Vancouver Estate Litigation Settlement lawyers use negotiation, mediation, arbitration, and courtroom litigation to get you a fair Vancouver disputed Will settlement. Knowing the rules of how a spousal claim is made under either family law or by way of a WESA estate litigation claim is critical and the rules are confusing. Don’t delay in getting help with your Vancouver estate litigation settlement.
Get immediate advice if your marriage or marriage-like relationship is unstable particularly if you or your spouse have serious health challenges. Failing to do so may prevent you from obtaining a fair Vancouver Estate Litigation Settlement. Whether spouses are separated and whether there are any agreements or orders for spousal support makes a huge difference.
Vancouver estate litigation settlement strategies help families who have suffered the loss of a loved one settle unfortunate disputes over estate property.
Because spousal claims against estates in unfair Will variation and Vancouver Estate Litigation Settlement cases are assessed against what a spouse would receive if the parties notionally separated, hiring one of our top-rated family law and estate lawyers just makes solid sense if you are seeking to maximize your fair share.
A skilled Vancouver Estate Litigation Settlement lawyer is needed to sort through how a family law claim and an estate claim are different and when one or the other is the proper claim to make.
Our top-rated* Unfair Wills Settlement lawyers help settle cases to avoid the delay, stress, and cost of a WESA Will variation contest. Our Unfair Wills Settlement lawyers are adept at using all methods for obtaining a just result for you.
A recent case involving a settlement of a spousal claim against an estate points out what a court will focus on in cases where a settlement is reached and someone wants to change the deal.
The case points out that hiring top Unfair Wills Settlement lawyers early on and ensuring a fair Vancouver Estate Litigation Settlement is negotiated and then properly achieved is the proper approach. Making a bad deal in haste, and then trying to get out of it is inadvisable and to be avoided at all costs. Hiring a top-rated family law lawyer who understands the rules for making claims under the Family Law Act or WESA particularly if you are in an unstable marriage and one spouse is ill- is critical.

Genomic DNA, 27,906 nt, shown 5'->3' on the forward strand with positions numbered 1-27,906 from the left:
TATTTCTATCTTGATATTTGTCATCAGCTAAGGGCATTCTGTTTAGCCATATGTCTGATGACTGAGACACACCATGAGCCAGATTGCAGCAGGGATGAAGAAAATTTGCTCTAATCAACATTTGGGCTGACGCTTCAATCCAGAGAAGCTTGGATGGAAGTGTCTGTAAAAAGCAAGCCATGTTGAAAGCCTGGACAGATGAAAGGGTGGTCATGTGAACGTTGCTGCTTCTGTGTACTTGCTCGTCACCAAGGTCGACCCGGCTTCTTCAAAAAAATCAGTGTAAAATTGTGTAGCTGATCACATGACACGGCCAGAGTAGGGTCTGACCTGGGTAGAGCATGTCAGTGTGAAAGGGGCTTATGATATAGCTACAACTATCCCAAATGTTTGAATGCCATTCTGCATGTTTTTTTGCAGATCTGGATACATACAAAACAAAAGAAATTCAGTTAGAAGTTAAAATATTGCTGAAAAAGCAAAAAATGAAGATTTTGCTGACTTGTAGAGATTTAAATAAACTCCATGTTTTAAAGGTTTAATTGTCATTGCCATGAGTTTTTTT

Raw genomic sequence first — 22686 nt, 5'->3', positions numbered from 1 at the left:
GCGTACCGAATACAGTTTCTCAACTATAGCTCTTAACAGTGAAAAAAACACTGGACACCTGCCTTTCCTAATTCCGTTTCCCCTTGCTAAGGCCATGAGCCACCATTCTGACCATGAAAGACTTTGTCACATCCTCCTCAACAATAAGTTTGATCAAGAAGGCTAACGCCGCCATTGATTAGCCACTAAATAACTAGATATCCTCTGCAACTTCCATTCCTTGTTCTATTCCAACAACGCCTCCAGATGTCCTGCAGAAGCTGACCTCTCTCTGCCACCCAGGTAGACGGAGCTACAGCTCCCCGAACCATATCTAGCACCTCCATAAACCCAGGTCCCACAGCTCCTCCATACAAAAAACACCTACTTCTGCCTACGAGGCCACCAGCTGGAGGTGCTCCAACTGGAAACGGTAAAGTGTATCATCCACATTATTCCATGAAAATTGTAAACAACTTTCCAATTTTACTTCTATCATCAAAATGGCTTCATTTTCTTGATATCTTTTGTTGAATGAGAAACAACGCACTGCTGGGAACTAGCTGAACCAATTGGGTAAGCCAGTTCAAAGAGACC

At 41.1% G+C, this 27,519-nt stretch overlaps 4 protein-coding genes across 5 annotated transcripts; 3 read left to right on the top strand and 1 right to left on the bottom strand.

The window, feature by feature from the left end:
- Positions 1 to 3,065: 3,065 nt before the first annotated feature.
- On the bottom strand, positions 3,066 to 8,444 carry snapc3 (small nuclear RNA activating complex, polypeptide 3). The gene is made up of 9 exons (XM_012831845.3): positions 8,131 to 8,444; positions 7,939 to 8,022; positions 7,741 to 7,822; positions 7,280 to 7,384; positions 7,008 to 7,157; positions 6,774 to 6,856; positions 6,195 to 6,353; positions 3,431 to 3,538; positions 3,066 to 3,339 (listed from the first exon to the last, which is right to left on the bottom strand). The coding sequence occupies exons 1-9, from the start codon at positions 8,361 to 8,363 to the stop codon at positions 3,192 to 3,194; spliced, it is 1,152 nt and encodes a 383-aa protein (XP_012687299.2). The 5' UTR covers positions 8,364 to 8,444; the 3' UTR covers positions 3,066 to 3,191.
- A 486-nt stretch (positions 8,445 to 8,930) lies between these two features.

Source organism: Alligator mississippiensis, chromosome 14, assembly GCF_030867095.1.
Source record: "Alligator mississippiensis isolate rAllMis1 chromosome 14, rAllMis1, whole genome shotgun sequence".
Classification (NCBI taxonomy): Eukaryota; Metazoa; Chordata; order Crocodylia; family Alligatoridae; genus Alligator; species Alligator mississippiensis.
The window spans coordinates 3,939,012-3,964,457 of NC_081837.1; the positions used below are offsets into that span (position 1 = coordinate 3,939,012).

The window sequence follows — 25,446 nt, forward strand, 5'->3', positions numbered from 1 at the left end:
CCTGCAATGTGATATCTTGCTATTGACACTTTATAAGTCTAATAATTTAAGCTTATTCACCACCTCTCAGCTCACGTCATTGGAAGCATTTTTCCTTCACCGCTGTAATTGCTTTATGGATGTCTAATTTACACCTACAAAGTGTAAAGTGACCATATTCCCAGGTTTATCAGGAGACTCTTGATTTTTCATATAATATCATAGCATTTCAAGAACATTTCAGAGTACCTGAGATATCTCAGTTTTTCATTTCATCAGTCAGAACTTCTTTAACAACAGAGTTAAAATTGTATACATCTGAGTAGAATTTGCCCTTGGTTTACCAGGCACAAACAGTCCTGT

The recent British Columbia Court of Appeal case of Gibbons v Livingston, 2018 BCCA 443 involved a common-law spouse who received insurance proceeds, RRSP’s and a monthly survivor pension worth over a half million from her spouse but she was not named in the Will. She commenced a Will variation application and reach a mediated settlement with the estate that gave her about $50,000 more on the sale of the deceased’s home. The facts of the case are as follows:
 The parties reached a settlement at the mediation and signed minutes of settlement, which noted that they were intended to be a resolution of all issues between the parties arising from the death of Calvin Livingston. The settlement provided that the plaintiff would keep a boat, and would vacate the house on Dalton Road by March 31, 2018. The plaintiff was to pay $2,500 to the defendant forthwith for mortgage payments between the time of mediation and the date of her leaving the property, while the defendant was to pay the plaintiff $50,000 upon selling the Dalton Road property.
 The plaintiff did not, however, vacate the house by March 31, 2018, and failed to pay the sum of $2,500 to the defendant forthwith as required. She retained new counsel. On August 15, 2017, she filed an amended notice of civil claim in this action in which she pleaded that the settlement agreement was unjust, unfair and inequitable, and in which she alleged a family property claim under the Family Law Act, S.B.C. 2011, c. 25. …
The Court of Appeal also noted in paragraph 3 of its decision that: “the [common-law wife of the deceased] did not dispute that she entered into the settlement agreement [with the step-son] following the mediation and that she did so with the advice of her counsel.”
However, there were two issues raised by the common-law wife at the Court of Appeal.